The Holy See: Goat Rodeo

This is just great.   The Communist founder of the anti-Catholic La Repubblica, Eugenio Scalfari had a chat with the Pope.  Scalfari, slightly younger than dirt and no doubt still enjoying a perfect memory so he doesn’t have to – you know – take notes or anything, records Francis as saying that Jesus:

“granted a man of exceptional virtue, was in no way a god… sia pure un uomo di eccezionale virtù, non era affato un Dio.”

The Press Office issued a statement.   Blah blah blah.

Right right… the Lord didn’t walk around shooting light out of His eyes… except when he did on that mountain.  But let that pass.  Never mind the whole issue theandric acts.  You know, those raisings from the dead, healings, stuff like that.

Please… Holy See… just keep doing this.  What a great idea it is to talk to Scalfari on the record.   What could possibly go wrong?

Ed Pentin has the interview in a working translation HERE

I like this part from the interview:

“Once incarnated, Jesus ceases to be a God and becomes a man until his death on the cross.”

Wellll… you know what he means.  Right?   No?  In fact… no, I don’t know what he means.

Scalfari concluded… marvel at this genius…

These talks were all and always reported literally in our newspaper and that is why today I feel the need to remember them, because Francis addresses the theme of ‘Amazonia but broadens the scope and comes to the conclusion that men are substantially all equal and all different. This is the trait that differentiates us from the animal genus to which we belong, we are also endowed with instincts but we do not limit ourselves to these: we have feelings. They can be good or bad, selfish or altruistic; our body and our vital organs develop these moral diversities and create a precious yet completely incorporeal organ that is our Mind. This is the reason why I have once again recalled the interests of Francis in the corporeal and spiritual knowledge of man.

I like my word salad with a light Dijon vinaigrette.

But…it’s a break from the SYNOD… right?

Hey… LOOK!


About Fr. John Zuhlsdorf

Fr. Z is the guy who runs this blog. o{]:¬)
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  1. Lurker 59 says:

    A man has a friend, who is a confidant, and the man has an employee. Both relate contradictory statements about the opinions of this man. To whom do you give credence to? The friend, for the friend, acts out of love in the best interest of the man. The employee acts out of self-interest saying that which will keep his job.

    Pope Francis calls Scalfari a friend. If Scalfari is a friend, then in charity I must accept that his report was done out of love, not malice, and is true. So until Pope Francis directly says otherwise, one is obliged to believe Scalfari reported correctly was said, that, even if not verbatim, it does contain the jist of his friend’s thoughts.

    Additionally: I have seen this before — the idea that the Godhead was so suppressed/renounced/dormant in the incarnation that Jesus was fully man only. It is not unheard of and I wish that I could remember where it stems from but my time at my Jesuit undergrad was long ago. I believe that Fr. Z has brought up this concept before in things he has spoken of against. This might be the fullness of the Holy Father’s thought.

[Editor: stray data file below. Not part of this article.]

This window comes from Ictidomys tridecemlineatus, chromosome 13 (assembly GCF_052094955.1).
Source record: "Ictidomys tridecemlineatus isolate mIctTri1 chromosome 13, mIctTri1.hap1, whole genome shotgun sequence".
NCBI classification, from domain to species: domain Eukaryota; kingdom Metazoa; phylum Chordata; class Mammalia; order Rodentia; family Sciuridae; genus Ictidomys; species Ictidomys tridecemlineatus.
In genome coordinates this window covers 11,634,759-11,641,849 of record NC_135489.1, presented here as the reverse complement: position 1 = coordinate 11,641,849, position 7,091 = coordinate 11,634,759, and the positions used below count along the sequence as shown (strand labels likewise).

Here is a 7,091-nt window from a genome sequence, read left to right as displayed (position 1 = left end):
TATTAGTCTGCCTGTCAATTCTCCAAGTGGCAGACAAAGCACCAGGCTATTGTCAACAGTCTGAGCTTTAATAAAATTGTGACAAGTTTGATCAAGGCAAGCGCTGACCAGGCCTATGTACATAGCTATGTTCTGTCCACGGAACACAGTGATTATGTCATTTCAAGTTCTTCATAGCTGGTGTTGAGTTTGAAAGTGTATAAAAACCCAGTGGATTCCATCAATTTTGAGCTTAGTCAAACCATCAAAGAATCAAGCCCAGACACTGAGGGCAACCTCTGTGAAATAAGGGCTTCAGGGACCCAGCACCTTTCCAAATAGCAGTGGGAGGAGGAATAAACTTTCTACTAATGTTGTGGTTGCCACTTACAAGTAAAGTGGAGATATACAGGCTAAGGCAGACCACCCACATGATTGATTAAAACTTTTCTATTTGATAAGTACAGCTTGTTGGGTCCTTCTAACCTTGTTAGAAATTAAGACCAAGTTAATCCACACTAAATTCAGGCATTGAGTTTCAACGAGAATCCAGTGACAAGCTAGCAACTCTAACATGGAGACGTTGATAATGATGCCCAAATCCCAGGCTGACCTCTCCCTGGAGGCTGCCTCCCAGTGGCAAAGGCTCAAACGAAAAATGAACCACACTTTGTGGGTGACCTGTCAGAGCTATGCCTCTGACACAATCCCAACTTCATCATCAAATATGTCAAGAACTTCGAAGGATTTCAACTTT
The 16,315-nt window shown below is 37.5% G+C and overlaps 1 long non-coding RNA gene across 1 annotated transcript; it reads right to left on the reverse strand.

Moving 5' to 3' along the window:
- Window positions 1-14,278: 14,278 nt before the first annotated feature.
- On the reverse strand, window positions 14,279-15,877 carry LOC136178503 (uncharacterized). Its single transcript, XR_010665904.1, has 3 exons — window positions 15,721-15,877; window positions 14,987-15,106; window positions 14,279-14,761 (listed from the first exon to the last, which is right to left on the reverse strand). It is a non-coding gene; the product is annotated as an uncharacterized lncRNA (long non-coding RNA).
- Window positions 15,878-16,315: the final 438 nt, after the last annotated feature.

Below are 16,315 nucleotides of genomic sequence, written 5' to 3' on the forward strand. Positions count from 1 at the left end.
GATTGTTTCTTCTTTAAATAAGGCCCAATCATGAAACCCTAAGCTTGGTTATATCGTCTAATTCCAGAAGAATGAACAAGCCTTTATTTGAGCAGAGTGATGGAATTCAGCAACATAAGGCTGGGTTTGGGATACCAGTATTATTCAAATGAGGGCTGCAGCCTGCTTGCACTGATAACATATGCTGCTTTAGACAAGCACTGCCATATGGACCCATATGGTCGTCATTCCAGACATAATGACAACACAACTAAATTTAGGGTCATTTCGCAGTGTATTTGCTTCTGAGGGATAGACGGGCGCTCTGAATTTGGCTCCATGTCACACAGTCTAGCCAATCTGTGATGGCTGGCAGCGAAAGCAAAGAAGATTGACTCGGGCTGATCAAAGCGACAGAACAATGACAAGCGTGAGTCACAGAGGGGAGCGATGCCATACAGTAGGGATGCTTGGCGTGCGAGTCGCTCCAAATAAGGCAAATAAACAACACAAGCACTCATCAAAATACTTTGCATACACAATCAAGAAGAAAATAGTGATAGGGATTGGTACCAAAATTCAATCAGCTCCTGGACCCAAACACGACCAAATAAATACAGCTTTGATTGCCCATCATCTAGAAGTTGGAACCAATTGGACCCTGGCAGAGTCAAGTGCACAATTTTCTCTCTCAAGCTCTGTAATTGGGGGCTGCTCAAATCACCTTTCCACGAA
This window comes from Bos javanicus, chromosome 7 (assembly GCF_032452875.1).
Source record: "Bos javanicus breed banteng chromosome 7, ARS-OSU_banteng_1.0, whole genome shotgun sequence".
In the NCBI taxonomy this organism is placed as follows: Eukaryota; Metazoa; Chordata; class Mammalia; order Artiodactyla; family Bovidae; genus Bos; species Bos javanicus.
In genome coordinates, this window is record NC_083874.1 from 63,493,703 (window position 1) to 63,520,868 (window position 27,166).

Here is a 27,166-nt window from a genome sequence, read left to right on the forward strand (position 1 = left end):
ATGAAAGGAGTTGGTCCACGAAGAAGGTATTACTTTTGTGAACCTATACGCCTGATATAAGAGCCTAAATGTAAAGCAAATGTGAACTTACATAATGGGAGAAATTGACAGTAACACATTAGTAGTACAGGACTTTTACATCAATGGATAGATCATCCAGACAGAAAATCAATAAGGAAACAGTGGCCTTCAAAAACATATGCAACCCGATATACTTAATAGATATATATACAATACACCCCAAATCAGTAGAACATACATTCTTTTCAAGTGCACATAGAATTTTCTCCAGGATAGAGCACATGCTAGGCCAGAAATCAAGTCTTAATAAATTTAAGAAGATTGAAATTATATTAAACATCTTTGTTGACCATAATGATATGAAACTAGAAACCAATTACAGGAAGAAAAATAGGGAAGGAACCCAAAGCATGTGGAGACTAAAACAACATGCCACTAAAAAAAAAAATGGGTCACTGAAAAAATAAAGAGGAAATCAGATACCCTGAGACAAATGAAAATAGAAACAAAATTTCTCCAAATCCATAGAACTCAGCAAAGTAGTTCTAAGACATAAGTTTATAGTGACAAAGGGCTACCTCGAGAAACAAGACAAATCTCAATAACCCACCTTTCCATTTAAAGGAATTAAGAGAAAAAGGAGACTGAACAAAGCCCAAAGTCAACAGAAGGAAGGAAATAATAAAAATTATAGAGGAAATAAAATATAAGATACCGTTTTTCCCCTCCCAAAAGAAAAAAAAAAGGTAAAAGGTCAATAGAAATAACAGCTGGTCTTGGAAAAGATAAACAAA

2. Gab says:

    They have got to be kidding! (Get it? Kid. Goat … okay it was funnier in my head)

  3. Clinton R. says:

    If only it were possible to impeach the Pope.

  4. The Cobbler says:

    “we are also endowed with instincts but we do not limit ourselves to these: we have feelings”

    Uh. Animals have feelings too. Was something here seriously lost in translation? Or are we talking the sort of faux personalism where everyone’s personhood is reduced to emotion?

  5. The Cobbler says:

    Wait a second.

    “a man of exceptional virtue, was in no way a god”

    That’s Pelagianism!

    But is it Promethean? I still haven’t figured that one out yet. Well – probably, considering certain sorts of people have a propensity toward projection.

  6. The Astronomer says:

    Are Larry, Moe, and Curly running the Holy See Press Office?

  7. Grabski says:

    I believe God is shielding us from Francis by keeping BXVI in His palm

  8. iamlucky13 says:

    @ The Cobbler
    “Uh. Animals have feelings too. Was something here seriously lost in translation? “

    Lost in translation, lost in the memory of a 90+ year old, or possibly lost in the comprehension of an atheist who may hear what he wants to hear. It’s really weird.

    @ Lurker59
    “Pope Francis calls Scalfari a friend. If Scalfari is a friend, then in charity I must accept that his report was done out of love, not malice, and is true. So until Pope Francis directly says otherwise, one is obliged to believe Scalfari reported correctly was said”

    Respectfully, I don’t think we have any obligation at all to believe Mr. Scalfari either remembered accurately or reported forthrightly. Rather, if somebody makes an unverified claim about someone that contradicts what they publicly profess (I’m not aware of Pope Francis ever publicly expressing any doubt about Christ’s divinity), if anything I would say we would be obliged toward charitable skepticism.